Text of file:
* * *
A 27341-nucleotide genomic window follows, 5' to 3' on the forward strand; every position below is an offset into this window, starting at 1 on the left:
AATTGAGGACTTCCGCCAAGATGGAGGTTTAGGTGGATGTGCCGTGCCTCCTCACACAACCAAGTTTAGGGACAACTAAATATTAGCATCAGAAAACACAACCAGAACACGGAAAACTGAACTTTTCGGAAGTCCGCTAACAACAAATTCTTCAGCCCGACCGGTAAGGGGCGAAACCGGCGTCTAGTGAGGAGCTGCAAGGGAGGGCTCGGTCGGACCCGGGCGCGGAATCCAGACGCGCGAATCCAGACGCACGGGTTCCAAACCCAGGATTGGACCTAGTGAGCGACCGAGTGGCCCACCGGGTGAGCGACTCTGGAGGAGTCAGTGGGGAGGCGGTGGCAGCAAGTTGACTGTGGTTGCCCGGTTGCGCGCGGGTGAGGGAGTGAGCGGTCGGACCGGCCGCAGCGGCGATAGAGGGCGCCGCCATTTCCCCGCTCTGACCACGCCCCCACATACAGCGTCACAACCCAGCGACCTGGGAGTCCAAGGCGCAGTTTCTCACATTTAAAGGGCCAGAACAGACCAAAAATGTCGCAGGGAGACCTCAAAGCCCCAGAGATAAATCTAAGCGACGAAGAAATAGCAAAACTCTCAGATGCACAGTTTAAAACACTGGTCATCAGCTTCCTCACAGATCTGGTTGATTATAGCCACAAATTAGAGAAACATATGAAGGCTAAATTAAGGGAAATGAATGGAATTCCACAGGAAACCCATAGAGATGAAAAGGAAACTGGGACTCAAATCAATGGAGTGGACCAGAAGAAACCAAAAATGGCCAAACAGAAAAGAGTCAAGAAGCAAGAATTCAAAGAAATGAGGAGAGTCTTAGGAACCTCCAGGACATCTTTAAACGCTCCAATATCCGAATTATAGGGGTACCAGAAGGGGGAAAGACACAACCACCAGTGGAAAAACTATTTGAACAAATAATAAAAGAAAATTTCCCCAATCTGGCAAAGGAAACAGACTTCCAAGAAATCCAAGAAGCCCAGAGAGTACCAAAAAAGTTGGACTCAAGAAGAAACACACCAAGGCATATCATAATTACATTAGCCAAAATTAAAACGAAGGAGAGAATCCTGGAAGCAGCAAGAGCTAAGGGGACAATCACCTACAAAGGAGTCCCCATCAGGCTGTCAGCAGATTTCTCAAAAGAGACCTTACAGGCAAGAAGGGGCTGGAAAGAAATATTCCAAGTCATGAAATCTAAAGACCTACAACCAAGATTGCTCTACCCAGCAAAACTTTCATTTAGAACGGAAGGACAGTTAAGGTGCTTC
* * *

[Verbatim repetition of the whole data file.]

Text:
A 27341-nucleotide genomic window follows, 5' to 3' on the forward strand; every position below is an offset into this window, starting at 1 on the left:
AATTGAGGACTTCCGCCAAGATGGAGGTTTAGGTGGATGTGCCGTGCCTCCTCACACAACCAAGTTTAGGGACAACTAAATATTAGCATCAGAAAACACAACCAGAACACGGAAAACTGAACTTTTCGGAAGTCCGCTAACAACAAATTCTTCAGCCCGACCGGTAAGGGGCGAAACCGGCGTCTAGTGAGGAGCTGCAAGGGAGGGCTCGGTCGGACCCGGGCGCGGAATCCAGACGCGCGAATCCAGACGCACGGGTTCCAAACCCAGGATTGGACCTAGTGAGCGACCGAGTGGCCCACCGGGTGAGCGACTCTGGAGGAGTCAGTGGGGAGGCGGTGGCAGCAAGTTGACTGTGGTTGCCCGGTTGCGCGCGGGTGAGGGAGTGAGCGGTCGGACCGGCCGCAGCGGCGATAGAGGGCGCCGCCATTTCCCCGCTCTGACCACGCCCCCACATACAGCGTCACAACCCAGCGACCTGGGAGTCCAAGGCGCAGTTTCTCACATTTAAAGGGCCAGAACAGACCAAAAATGTCGCAGGGAGACCTCAAAGCCCCAGAGATAAATCTAAGCGACGAAGAAATAGCAAAACTCTCAGATGCACAGTTTAAAACACTGGTCATCAGCTTCCTCACAGATCTGGTTGATTATAGCCACAAATTAGAGAAACATATGAAGGCTAAATTAAGGGAAATGAATGGAATTCCACAGGAAACCCATAGAGATGAAAAGGAAACTGGGACTCAAATCAATGGAGTGGACCAGAAGAAACCAAAAATGGCCAAACAGAAAAGAGTCAAGAAGCAAGAATTCAAAGAAATGAGGAGAGTCTTAGGAACCTCCAGGACATCTTTAAACGCTCCAATATCCGAATTATAGGGGTACCAGAAGGGGGAAAGACACAACCACCAGTGGAAAAACTATTTGAACAAATAATAAAAGAAAATTTCCCCAATCTGGCAAAGGAAACAGACTTCCAAGAAATCCAAGAAGCCCAGAGAGTACCAAAAAAGTTGGACTCAAGAAGAAACACACCAAGGCATATCATAATTACATTAGCCAAAATTAAAACGAAGGAGAGAATCCTGGAAGCAGCAAGAGCTAAGGGGACAATCACCTACAAAGGAGTCCCCATCAGGCTGTCAGCAGATTTCTCAAAAGAGACCTTACAGGCAAGAAGGGGCTGGAAAGAAATATTCCAAGTCATGAAATCTAAAGACCTACAACCAAGATTGCTCTACCCAGCAAAACTTTCATTTAGAACGGAAGGACAGTTAAGGTGCTTC